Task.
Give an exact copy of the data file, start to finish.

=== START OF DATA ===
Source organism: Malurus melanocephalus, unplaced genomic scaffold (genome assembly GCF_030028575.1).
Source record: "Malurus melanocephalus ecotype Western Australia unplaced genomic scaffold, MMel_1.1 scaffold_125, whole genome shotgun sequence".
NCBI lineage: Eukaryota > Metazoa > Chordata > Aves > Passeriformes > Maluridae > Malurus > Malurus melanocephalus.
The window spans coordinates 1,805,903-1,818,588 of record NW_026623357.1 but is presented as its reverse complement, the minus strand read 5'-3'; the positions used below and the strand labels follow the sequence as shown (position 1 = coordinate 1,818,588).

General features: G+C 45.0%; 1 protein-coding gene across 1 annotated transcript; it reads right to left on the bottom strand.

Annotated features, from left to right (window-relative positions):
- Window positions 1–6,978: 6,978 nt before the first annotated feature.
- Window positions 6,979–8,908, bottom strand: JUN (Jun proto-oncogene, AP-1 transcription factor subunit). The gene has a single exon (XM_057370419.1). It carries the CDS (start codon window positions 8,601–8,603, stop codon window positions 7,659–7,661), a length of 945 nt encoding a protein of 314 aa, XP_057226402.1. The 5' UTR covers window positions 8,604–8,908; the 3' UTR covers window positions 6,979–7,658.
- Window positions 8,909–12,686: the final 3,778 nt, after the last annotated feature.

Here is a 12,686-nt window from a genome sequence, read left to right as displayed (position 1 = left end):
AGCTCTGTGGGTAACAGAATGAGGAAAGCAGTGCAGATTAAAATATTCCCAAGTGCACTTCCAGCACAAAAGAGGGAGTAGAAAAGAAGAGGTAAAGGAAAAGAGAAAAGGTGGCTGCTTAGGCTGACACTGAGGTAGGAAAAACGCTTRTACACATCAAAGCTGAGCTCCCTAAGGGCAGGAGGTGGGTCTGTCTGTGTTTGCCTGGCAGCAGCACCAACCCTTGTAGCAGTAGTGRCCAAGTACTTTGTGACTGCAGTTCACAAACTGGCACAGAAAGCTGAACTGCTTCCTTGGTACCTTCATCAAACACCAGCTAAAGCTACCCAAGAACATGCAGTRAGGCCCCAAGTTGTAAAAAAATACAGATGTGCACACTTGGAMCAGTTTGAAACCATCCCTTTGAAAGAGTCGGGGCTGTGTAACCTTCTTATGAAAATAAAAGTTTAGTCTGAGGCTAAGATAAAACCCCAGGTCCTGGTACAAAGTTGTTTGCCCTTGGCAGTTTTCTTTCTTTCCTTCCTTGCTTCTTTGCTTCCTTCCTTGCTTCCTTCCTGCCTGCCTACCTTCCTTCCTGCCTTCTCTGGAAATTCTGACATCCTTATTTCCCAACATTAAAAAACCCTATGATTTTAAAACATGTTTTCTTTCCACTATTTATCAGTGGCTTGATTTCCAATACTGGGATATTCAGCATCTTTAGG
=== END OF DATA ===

Source organism: Malurus melanocephalus, unplaced genomic scaffold (genome assembly GCF_030028575.1).
Source record: "Malurus melanocephalus ecotype Western Australia unplaced genomic scaffold, MMel_1.1 scaffold_125, whole genome shotgun sequence".
NCBI lineage: Eukaryota > Metazoa > Chordata > Aves > Passeriformes > Maluridae > Malurus > Malurus melanocephalus.
The window spans coordinates 1,805,903-1,818,588 of record NW_026623357.1 but is presented as its reverse complement, the minus strand read 5'-3'; the positions used below and the strand labels follow the sequence as shown (position 1 = coordinate 1,818,588).

General features: G+C 45.0%; 1 protein-coding gene across 1 annotated transcript; it reads right to left on the bottom strand.

Annotated features, from left to right (window-relative positions):
- Window positions 1–6,978: 6,978 nt before the first annotated feature.
- Window positions 6,979–8,908, bottom strand: JUN (Jun proto-oncogene, AP-1 transcription factor subunit). The gene has a single exon (XM_057370419.1). It carries the CDS (start codon window positions 8,601–8,603, stop codon window positions 7,659–7,661), a length of 945 nt encoding a protein of 314 aa, XP_057226402.1. The 5' UTR covers window positions 8,604–8,908; the 3' UTR covers window positions 6,979–7,658.
- Window positions 8,909–12,686: the final 3,778 nt, after the last annotated feature.

Here is a 12,686-nt window from a genome sequence, read left to right as displayed (position 1 = left end):
AGCTCTGTGGGTAACAGAATGAGGAAAGCAGTGCAGATTAAAATATTCCCAAGTGCACTTCCAGCACAAAAGAGGGAGTAGAAAAGAAGAGGTAAAGGAAAAGAGAAAAGGTGGCTGCTTAGGCTGACACTGAGGTAGGAAAAACGCTTRTACACATCAAAGCTGAGCTCCCTAAGGGCAGGAGGTGGGTCTGTCTGTGTTTGCCTGGCAGCAGCACCAACCCTTGTAGCAGTAGTGRCCAAGTACTTTGTGACTGCAGTTCACAAACTGGCACAGAAAGCTGAACTGCTTCCTTGGTACCTTCATCAAACACCAGCTAAAGCTACCCAAGAACATGCAGTRAGGCCCCAAGTTGTAAAAAAATACAGATGTGCACACTTGGAMCAGTTTGAAACCATCCCTTTGAAAGAGTCGGGGCTGTGTAACCTTCTTATGAAAATAAAAGTTTAGTCTGAGGCTAAGATAAAACCCCAGGTCCTGGTACAAAGTTGTTTGCCCTTGGCAGTTTTCTTTCTTTCCTTCCTTGCTTCTTTGCTTCCTTCCTTGCTTCCTTCCTGCCTGCCTACCTTCCTTCCTGCCTTCTCTGGAAATTCTGACATCCTTATTTCCCAACATTAAAAAACCCTATGATTTTAAAACATGTTTTCTTTCCACTATTTATCAGTGGCTTGATTTCCAATACTGGGATATTCAGCATCTTTAGG